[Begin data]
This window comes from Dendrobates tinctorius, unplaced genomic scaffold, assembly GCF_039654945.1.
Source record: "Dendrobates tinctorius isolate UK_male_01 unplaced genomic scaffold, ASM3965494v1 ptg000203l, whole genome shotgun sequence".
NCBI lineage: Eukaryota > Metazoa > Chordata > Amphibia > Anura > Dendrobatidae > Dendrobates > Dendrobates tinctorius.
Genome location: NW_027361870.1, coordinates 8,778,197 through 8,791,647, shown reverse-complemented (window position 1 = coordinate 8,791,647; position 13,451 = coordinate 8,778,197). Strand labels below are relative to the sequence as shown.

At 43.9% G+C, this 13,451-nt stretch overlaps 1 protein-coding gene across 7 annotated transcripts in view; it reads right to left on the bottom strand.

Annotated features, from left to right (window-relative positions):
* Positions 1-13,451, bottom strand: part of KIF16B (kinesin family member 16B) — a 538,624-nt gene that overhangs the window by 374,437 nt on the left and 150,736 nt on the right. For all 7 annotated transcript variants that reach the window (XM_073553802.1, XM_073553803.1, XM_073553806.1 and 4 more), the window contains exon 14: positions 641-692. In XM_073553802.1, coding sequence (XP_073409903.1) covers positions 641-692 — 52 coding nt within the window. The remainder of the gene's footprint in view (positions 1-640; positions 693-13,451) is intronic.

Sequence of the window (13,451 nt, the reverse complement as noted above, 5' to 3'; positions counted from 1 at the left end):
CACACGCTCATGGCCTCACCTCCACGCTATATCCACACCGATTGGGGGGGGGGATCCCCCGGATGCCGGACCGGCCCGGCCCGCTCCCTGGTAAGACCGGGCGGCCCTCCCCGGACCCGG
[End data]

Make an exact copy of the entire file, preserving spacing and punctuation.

This window comes from Dendrobates tinctorius, unplaced genomic scaffold, assembly GCF_039654945.1.
Source record: "Dendrobates tinctorius isolate UK_male_01 unplaced genomic scaffold, ASM3965494v1 ptg000203l, whole genome shotgun sequence".
NCBI lineage: Eukaryota > Metazoa > Chordata > Amphibia > Anura > Dendrobatidae > Dendrobates > Dendrobates tinctorius.
Genome location: NW_027361870.1, coordinates 8,778,197 through 8,791,647, shown reverse-complemented (window position 1 = coordinate 8,791,647; position 13,451 = coordinate 8,778,197). Strand labels below are relative to the sequence as shown.

At 43.9% G+C, this 13,451-nt stretch overlaps 1 protein-coding gene across 7 annotated transcripts in view; it reads right to left on the bottom strand.

Annotated features, from left to right (window-relative positions):
* Positions 1-13,451, bottom strand: part of KIF16B (kinesin family member 16B) — a 538,624-nt gene that overhangs the window by 374,437 nt on the left and 150,736 nt on the right. For all 7 annotated transcript variants that reach the window (XM_073553802.1, XM_073553803.1, XM_073553806.1 and 4 more), the window contains exon 14: positions 641-692. In XM_073553802.1, coding sequence (XP_073409903.1) covers positions 641-692 — 52 coding nt within the window. The remainder of the gene's footprint in view (positions 1-640; positions 693-13,451) is intronic.

Sequence of the window (13,451 nt, the reverse complement as noted above, 5' to 3'; positions counted from 1 at the left end):
CACACGCTCATGGCCTCACCTCCACGCTATATCCACACCGATTGGGGGGGGGGATCCCCCGGATGCCGGACCGGCCCGGCCCGCTCCCTGGTAAGACCGGGCGGCCCTCCCCGGACCCGG